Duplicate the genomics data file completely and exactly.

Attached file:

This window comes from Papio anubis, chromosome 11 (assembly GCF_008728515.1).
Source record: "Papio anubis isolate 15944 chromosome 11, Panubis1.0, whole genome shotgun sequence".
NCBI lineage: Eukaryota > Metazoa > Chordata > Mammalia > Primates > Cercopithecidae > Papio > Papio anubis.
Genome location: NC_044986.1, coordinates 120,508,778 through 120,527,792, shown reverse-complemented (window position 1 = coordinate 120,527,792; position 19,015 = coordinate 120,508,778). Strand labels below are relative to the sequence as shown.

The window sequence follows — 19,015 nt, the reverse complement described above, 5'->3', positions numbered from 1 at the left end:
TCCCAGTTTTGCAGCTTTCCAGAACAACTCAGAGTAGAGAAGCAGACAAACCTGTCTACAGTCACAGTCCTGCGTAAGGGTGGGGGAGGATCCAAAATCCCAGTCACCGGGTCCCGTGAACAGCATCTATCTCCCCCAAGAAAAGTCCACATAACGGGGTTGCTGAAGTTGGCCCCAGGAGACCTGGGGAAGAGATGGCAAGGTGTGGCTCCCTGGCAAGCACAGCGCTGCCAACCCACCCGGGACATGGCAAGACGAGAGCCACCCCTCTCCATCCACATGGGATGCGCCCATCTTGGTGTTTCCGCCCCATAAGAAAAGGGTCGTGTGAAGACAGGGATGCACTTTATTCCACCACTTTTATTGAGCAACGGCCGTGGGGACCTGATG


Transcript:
This window comes from Papio anubis, chromosome 11 (assembly GCF_008728515.1).
Source record: "Papio anubis isolate 15944 chromosome 11, Panubis1.0, whole genome shotgun sequence".
NCBI lineage: Eukaryota > Metazoa > Chordata > Mammalia > Primates > Cercopithecidae > Papio > Papio anubis.
Genome location: NC_044986.1, coordinates 120,508,778 through 120,527,792, shown reverse-complemented (window position 1 = coordinate 120,527,792; position 19,015 = coordinate 120,508,778). Strand labels below are relative to the sequence as shown.

The window sequence follows — 19,015 nt, the reverse complement described above, 5'->3', positions numbered from 1 at the left end:
TCCCAGTTTTGCAGCTTTCCAGAACAACTCAGAGTAGAGAAGCAGACAAACCTGTCTACAGTCACAGTCCTGCGTAAGGGTGGGGGAGGATCCAAAATCCCAGTCACCGGGTCCCGTGAACAGCATCTATCTCCCCCAAGAAAAGTCCACATAACGGGGTTGCTGAAGTTGGCCCCAGGAGACCTGGGGAAGAGATGGCAAGGTGTGGCTCCCTGGCAAGCACAGCGCTGCCAACCCACCCGGGACATGGCAAGACGAGAGCCACCCCTCTCCATCCACATGGGATGCGCCCATCTTGGTGTTTCCGCCCCATAAGAAAAGGGTCGTGTGAAGACAGGGATGCACTTTATTCCACCACTTTTATTGAGCAACGGCCGTGGGGACCTGATG